All of these features can also better meet the future needs of GC users. “Building sufficient processing power onboard the instrument itself not only allows us to provide today’s intelligent functions, but to expand those functions in the future through upgrades,” noted Mr. Denoyer. “Today’s consumer is becoming accustomed to smart technologies in many consumer products, and with the concept of continuous upgrading to new capabilities and improved performance. This is expected to only increase in the future.” This also includes the upgrade of existing systems. “It is Agilent’s strategy to strive to make new intelligent functions available on previously installed Intuvo 9000, 8890 and 8860 GC systems well into the future. For example, we are making our new Chromatographic Evaluation intelligent functions available on earlier Intuvo systems as an upgrade.” These functions include automatic blank evaluation and detector evaluation to improve system readiness.

However, capabilities vary by system. “We have now powered all our lab GCs with processors that enable system monitoring, troubleshooting and connectivity,” explained Mr. Denoyer. “We aspire to provide as much functionality in each of our systems, but because of some physical differences of each of the systems, we cannot always provide every feature on every GC.” Beyond GC, these capabilities are being applied across Agilent’s instrument portfolio. “It is fair to say that driving intelligent functions for instruments is considered a core strategy throughout Agilent, and already many instruments from spectroscopy, liquid chromatography and mass spectrometry are also providing intelligent functionality,” he added.

Two focus areas of Agilent to meet these changes in labs’ informatics demand are cloud computing and user experience.

System capabilities are only part of the story, emphasized Agilent, as they are integrated with informatics and service to create what the company calls a “GC ecosystem.” As described by Shawn Anderson, senior director of Marketing for Agilent’s Software & Informatics Division, the GCs must fit into a new lab informatics environment that is increasingly data centric—for example, one of shared, accessible data and unidirectional workflows. Two focus areas of Agilent to meet these changes in labs’ informatics demand are cloud computing and user experience. The company is continually expanding its cloud offerings, capitalizing on unique capabilities such as data consolidation and recovery. Mr. Anderson noted that not all labs need the same cloud capabilities. While the OpenLab CDS (chromatography data system) Cloud Solutions provides an enterprise solution, smaller labs may also want the same capabilities. In March, the company launched the Amazon Cloud “Quick Connect” Storage Option for its CDS and ECM (enterprise content management), as part of its CDS 2.4 and EM XT 2.4 releases, for fast GC data storage and further options for labs of non-enterprise users.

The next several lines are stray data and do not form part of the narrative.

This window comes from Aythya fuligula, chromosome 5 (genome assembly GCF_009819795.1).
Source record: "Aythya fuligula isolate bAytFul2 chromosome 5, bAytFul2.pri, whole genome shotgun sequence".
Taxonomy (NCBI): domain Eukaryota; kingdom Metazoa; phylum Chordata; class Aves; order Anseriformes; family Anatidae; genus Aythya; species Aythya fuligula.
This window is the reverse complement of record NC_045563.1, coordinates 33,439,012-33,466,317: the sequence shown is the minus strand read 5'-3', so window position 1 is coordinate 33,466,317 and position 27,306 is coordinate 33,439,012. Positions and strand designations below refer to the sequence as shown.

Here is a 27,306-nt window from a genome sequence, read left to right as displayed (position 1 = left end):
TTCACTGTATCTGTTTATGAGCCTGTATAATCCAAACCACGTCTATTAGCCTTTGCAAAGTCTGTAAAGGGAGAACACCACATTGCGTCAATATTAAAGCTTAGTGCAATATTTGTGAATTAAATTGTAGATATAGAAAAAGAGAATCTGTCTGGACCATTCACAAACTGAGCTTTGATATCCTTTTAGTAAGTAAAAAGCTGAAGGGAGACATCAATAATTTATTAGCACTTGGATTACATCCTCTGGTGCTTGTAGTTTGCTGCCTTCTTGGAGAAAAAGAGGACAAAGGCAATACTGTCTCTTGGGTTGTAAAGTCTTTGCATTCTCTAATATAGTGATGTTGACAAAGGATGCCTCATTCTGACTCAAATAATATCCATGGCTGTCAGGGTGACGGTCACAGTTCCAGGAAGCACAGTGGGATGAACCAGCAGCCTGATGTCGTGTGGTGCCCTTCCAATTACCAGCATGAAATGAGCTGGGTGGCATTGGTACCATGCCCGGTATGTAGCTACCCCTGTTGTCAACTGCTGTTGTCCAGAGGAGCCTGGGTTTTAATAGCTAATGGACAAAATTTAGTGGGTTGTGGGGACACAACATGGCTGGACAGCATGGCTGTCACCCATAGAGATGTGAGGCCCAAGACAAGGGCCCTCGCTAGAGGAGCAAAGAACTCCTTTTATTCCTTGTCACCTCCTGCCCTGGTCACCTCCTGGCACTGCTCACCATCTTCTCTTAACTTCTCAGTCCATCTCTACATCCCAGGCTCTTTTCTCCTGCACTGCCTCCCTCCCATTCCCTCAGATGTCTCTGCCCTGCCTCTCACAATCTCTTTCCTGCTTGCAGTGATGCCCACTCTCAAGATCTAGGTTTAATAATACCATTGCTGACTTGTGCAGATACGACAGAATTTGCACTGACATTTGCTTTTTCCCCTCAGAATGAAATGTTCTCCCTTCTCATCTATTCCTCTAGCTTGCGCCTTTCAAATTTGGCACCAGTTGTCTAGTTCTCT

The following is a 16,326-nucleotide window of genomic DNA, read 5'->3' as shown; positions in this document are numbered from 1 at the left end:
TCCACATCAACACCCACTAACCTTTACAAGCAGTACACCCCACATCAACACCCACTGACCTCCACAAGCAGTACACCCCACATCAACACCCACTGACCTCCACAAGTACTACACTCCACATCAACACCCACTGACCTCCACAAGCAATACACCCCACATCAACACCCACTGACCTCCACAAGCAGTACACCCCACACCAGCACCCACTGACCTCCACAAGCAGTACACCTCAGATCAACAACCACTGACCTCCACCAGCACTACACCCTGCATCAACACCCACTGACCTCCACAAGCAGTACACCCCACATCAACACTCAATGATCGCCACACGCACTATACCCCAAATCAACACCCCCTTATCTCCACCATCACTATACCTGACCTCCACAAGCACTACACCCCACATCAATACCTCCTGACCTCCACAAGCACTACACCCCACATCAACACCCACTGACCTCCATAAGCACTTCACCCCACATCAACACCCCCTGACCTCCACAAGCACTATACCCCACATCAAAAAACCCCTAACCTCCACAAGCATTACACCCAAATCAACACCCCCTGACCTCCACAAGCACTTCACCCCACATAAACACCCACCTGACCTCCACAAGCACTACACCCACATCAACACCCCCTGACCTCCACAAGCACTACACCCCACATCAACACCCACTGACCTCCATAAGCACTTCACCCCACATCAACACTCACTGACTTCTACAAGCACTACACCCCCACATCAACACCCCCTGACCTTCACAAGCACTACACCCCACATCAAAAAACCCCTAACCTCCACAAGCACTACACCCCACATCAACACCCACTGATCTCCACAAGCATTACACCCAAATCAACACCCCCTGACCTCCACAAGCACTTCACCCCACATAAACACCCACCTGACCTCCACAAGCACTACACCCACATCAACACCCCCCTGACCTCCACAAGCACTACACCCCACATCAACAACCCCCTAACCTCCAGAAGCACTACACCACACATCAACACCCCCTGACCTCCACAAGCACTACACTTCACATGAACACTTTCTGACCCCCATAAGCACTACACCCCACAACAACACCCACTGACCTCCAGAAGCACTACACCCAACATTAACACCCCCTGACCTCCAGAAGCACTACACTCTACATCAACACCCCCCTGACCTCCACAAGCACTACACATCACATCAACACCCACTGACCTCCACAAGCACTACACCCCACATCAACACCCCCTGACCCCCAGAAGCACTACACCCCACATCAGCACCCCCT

Working to improve the GC experience and meeting GC customer needs, in addition to system hardware and informatics, involves service. At the start of the year, Agilent began introducing its CrossLab Connect services, part of its range of CrossLab service offerings, such as asset management and multi-vendor services. CrossLab Connect offers new instrument monitoring services and expands the role that services can play in the lab. Another example of the new role is Agilent’s PC-based Smart Alerts for GC and GC/MS, available on the 8890 and 8860 GCs, which sends an email, or other choice of format, notifying uses of preventative maintenance needs and technical recommendations.

The growing service portfolio also highlights the changing role of service engineers. “Our service engineers have always had deep expertise in our instrumentation and software,” noted Kristin Griffin, vice president and general manager, Services and Support Division, for Agilent. “What has changed are the challenges in the lab—there is a larger focus on productivity and uptime across their asset base, so Agilent also provides multi-vendor services, applications consulting and educational services.” She added, “Our service engineers look broadly to provide insights for customers that help them meet their specific scientific and business challenges.”

Even though GC is an established analytical technology, the ability of labs to more effectively employ it is ongoing. As Ms. Griffin put it, “Agilent is changing as customers are changing.”

For further information on the GC market, including market data and vendor share, SDi’s 2019 Global Assessment Report: The Analytical and Life Science Instrumentation Industry is now available. Click here to learn more.